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Policy Languages and Their Suitability for Trust Negotiation

  • Martin Kolar
  • Carmen Fernandez-Gago
  • Javier Lopez
Conference paper
Part of the Lecture Notes in Computer Science book series (LNCS, volume 10980)

Abstract

Entities, such as people, companies, institutions, authorities and web sites live and exist in a conjoined world. In order to live and enjoy social benefits, entities need to share knowledge, resources and to cooperate together. The cooperation brings with it many new challenges and problems, among which one is the problem of trust. This area is also important for the Computer Science. When unfamiliar entities wish to cooperate, they do not know what to expect nor whether they can trust each other. Trust negotiation solves this problem by sequential exchanging credentials between entities, which have decided to establish a trust relationship in order to reach a common goal. Entities specify their own policies that handle a disclosure of confidential information to maintain their security and privacy. Policies are defined by means of a policy language. This paper aims to identify the most suitable policy language for trust negotiation. To do so, policy languages are analysed against a set of criteria for trust negotiation that are first established.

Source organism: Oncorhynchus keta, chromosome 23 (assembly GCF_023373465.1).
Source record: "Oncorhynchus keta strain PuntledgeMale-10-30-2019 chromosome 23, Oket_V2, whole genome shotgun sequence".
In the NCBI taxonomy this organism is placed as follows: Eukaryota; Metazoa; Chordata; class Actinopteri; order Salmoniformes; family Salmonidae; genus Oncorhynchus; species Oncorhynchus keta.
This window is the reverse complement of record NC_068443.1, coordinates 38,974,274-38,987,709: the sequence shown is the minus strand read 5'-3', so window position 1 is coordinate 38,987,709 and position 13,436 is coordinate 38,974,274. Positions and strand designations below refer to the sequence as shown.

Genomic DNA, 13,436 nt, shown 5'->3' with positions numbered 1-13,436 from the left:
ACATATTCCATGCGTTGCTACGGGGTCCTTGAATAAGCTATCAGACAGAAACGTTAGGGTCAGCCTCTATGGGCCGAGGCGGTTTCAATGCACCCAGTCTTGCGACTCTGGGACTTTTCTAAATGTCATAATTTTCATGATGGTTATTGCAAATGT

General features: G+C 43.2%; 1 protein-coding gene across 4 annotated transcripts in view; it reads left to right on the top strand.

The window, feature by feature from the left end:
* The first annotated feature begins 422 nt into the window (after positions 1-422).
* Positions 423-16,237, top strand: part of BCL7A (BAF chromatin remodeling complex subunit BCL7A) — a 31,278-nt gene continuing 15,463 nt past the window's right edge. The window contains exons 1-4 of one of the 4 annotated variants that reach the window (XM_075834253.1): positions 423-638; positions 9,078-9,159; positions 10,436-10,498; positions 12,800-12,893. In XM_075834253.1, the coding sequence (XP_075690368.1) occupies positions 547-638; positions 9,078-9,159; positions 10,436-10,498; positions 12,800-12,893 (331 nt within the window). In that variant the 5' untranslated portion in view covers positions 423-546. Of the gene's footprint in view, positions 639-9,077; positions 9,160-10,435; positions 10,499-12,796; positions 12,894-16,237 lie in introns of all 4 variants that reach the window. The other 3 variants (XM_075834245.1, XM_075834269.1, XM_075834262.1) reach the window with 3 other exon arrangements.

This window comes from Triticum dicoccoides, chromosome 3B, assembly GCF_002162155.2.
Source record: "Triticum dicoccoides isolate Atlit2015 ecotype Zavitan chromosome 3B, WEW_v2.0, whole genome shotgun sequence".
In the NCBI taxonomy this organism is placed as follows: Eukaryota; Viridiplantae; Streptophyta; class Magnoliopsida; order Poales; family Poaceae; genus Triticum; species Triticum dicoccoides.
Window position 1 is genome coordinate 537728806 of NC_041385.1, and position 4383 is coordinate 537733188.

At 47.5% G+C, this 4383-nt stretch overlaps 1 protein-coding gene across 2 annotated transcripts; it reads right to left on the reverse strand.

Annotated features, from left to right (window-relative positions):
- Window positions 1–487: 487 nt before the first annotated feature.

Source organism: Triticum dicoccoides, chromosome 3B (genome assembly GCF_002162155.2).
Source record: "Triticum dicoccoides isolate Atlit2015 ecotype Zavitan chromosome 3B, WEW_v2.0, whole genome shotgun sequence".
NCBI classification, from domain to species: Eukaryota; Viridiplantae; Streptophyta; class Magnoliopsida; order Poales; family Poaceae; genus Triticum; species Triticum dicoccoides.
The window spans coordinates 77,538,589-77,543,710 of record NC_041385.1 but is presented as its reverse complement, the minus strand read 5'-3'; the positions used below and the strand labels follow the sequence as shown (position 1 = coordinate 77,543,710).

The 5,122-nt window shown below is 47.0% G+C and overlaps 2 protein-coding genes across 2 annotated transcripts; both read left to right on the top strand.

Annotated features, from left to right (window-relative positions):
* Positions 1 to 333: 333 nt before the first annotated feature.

Notes

Acknowledgements

This research has been supported by the European project “European Network for Cyber-security (NECS)” - the European Unions Horizon 2020 research and innovation programme under the Marie Sklodowska-Curie grant agreement No. 675320 and the Spanish Ministry of Economy and FEDER through the project PRECISE (TIN2014-54427-JIN).

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Copyright information

© IFIP International Federation for Information Processing 2018

Authors and Affiliations

  • Martin Kolar
    • 1
  • Carmen Fernandez-Gago
    • 1
  • Javier Lopez
    • 1
  1. 1.Network, Information and Computer Security LabUniversity of MalagaMalagaSpain

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